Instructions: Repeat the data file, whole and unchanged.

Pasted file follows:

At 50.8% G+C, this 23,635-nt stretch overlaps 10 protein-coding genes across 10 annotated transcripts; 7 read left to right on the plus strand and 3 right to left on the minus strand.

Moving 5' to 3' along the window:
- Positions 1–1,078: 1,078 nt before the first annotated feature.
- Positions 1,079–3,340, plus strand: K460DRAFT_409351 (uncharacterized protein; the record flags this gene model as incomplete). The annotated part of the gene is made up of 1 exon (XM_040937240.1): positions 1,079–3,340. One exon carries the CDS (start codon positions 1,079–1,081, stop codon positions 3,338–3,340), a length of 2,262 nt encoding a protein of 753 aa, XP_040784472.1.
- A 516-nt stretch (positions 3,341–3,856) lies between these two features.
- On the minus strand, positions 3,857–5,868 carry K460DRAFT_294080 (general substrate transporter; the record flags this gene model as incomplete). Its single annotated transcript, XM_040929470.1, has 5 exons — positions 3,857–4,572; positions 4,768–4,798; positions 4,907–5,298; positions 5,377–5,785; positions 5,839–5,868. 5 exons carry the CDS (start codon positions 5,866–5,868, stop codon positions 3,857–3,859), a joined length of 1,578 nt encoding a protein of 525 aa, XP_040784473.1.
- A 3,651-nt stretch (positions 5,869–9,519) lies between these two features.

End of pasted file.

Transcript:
At 50.8% G+C, this 23,635-nt stretch overlaps 10 protein-coding genes across 10 annotated transcripts; 7 read left to right on the plus strand and 3 right to left on the minus strand.

Moving 5' to 3' along the window:
- Positions 1–1,078: 1,078 nt before the first annotated feature.
- Positions 1,079–3,340, plus strand: K460DRAFT_409351 (uncharacterized protein; the record flags this gene model as incomplete). The annotated part of the gene is made up of 1 exon (XM_040937240.1): positions 1,079–3,340. One exon carries the CDS (start codon positions 1,079–1,081, stop codon positions 3,338–3,340), a length of 2,262 nt encoding a protein of 753 aa, XP_040784472.1.
- A 516-nt stretch (positions 3,341–3,856) lies between these two features.
- On the minus strand, positions 3,857–5,868 carry K460DRAFT_294080 (general substrate transporter; the record flags this gene model as incomplete). Its single annotated transcript, XM_040929470.1, has 5 exons — positions 3,857–4,572; positions 4,768–4,798; positions 4,907–5,298; positions 5,377–5,785; positions 5,839–5,868. 5 exons carry the CDS (start codon positions 5,866–5,868, stop codon positions 3,857–3,859), a joined length of 1,578 nt encoding a protein of 525 aa, XP_040784473.1.
- A 3,651-nt stretch (positions 5,869–9,519) lies between these two features.